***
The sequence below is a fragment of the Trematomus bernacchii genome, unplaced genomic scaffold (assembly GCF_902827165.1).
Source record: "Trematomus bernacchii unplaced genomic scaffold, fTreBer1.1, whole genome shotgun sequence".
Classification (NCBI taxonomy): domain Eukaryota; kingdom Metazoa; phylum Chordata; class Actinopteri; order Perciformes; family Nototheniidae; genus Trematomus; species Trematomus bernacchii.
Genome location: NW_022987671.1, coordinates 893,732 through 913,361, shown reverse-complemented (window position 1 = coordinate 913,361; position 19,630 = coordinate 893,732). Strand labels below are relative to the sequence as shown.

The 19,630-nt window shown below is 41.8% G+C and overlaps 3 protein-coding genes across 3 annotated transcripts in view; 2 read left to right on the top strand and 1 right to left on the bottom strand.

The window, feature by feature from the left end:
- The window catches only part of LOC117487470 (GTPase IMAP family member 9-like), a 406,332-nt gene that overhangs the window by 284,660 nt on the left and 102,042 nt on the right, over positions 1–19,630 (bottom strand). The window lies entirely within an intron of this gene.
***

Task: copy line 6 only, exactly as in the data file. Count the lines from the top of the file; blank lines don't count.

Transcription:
The window, feature by feature from the left end: